Buy the dip no longer sounds sufficient to calm fears, nor will forward guidance. Jerome Powell will...
The Market Looks a Bit Rich
06/08/2009 12:00 pm EST
Sam Stovall, chief investment officer of Standard & Poor’s, says the recent rally has pushed valuations high and made several sectors look pretty expensive.
The first-quarter 2009 earnings reporting season is pretty much over. Operating earnings for the Standard & Poor’s 500 dropped 39% year over year, led by a 104% decline for the S&P 500 consumer staples sector; an 83% slide in the consumer discretionary group, and a 75% drop in materials. Through the quarter, however, the S&P 500 index advanced 11.2%.
So, what is the reason for the discrepancy? Maybe there wasn’t one, [because] the S&P 500 recorded a 25% decline through March 9th as investors anticipated the worst from first-quarter earnings reports and became convinced the US government would nationalize the US banking system. Neither worry materialized, thus allowing share prices to experience at least a sharp rally within a bear market.
Historically, valuations are low at bear market bottoms, thus allowing for P/E expansion as share prices advance. Since 1937, the median P/E for the S&P 500 at bull market highs was a shade below 19x on trailing 12-month GAAP earnings, with only 1980 sporting a peak P/E in the high single digits and six of the remaining 12 observations recording valuations of 20x or higher.
At bear market bottoms, however, the median P/E was 12.6x, with five of the 13 observations below 10x and six more between 11.6x and 15.1x. On March 9th, the S&P 500’s P/E on trailing 12-month GAAP earnings was a whopping 97.9x, as it included the $23.25 per-share loss in 2008’s fourth quarter.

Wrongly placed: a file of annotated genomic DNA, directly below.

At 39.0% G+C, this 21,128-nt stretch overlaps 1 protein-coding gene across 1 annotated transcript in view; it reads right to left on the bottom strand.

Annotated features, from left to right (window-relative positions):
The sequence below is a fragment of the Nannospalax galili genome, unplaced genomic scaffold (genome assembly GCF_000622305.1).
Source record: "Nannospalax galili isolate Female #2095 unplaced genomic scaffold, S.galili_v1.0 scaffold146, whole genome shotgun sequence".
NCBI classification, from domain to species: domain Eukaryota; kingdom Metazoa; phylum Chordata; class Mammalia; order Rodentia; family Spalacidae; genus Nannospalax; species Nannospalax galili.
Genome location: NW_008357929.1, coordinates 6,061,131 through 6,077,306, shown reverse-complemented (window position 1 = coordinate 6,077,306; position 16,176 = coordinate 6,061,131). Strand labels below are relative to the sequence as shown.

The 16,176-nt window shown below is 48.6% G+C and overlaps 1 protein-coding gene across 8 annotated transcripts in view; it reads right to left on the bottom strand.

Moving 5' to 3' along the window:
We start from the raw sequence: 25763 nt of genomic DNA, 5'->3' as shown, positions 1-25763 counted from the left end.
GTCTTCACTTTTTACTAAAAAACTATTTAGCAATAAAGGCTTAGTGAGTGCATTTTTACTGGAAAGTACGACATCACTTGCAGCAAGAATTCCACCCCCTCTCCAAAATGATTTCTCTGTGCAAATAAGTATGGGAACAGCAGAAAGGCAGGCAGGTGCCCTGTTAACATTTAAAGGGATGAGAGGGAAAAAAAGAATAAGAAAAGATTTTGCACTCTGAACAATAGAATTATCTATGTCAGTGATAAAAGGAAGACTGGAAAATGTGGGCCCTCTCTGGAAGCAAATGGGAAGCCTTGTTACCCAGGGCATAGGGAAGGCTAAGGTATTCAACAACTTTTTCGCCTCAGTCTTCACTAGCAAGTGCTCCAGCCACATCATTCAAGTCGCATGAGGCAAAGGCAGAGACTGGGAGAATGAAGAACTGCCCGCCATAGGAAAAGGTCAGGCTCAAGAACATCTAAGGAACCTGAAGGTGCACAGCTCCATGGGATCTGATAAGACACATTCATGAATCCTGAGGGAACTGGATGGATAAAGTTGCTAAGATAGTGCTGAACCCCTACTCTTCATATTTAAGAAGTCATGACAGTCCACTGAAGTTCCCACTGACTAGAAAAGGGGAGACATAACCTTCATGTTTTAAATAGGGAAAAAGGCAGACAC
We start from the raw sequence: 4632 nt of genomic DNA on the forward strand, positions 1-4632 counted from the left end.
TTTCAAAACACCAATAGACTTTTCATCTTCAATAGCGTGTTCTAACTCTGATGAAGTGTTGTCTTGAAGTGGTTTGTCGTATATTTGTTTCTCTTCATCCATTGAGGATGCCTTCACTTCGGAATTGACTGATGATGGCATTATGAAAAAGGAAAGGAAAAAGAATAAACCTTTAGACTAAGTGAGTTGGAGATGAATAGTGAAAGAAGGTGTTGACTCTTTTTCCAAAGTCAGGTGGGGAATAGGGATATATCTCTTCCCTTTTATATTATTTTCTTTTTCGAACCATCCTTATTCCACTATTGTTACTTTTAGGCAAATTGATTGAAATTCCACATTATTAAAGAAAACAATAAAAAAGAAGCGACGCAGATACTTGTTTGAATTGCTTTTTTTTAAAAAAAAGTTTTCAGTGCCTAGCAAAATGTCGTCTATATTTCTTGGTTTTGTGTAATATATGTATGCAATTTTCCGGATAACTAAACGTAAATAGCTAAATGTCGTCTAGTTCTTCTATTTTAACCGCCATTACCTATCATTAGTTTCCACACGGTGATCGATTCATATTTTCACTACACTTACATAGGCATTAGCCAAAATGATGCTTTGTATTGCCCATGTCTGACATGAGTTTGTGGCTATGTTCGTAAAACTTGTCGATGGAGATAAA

But if some believe this is a perfect example of why operating earnings tell a better story, don’t get too optimistic. The S&P 500’s operating P/E was trading at nearly 16x earnings on March 9th, slightly below the median of 18x since 1988. As of May 22nd, however, the S&P 500 was trading at more than 22x trailing, 12-month operating results, 16.4x 2009 estimates, and nearly 12x 2010 estimates.
In other words, even though the S&P 500 bounced nicely off of its early March lows, it may not sustain its upward trajectory for too much longer, as valuations become increasingly stretched. S&P equity analysts are looking for the S&P 500 to earn $54.14 a share in 2009, up 9% from the $49.51 recorded in 2008. Early 2010 estimates point to a more than 39% advance to $74.99, which may prove to be a bit too optimistic.
Rich valuations may also hold back further sharp advances for cyclical sectors in the S&P 500, such as consumer discretionary, financials, and materials—even if you overlook 2009 estimated multiples of 48x, 51x, and 33x, respectively, and focus on the more palatable 2010 multiples. Valuations begin to look more plausible, in our opinion, the further out you go. Of course, the confidence in these earnings projections wanes as well.
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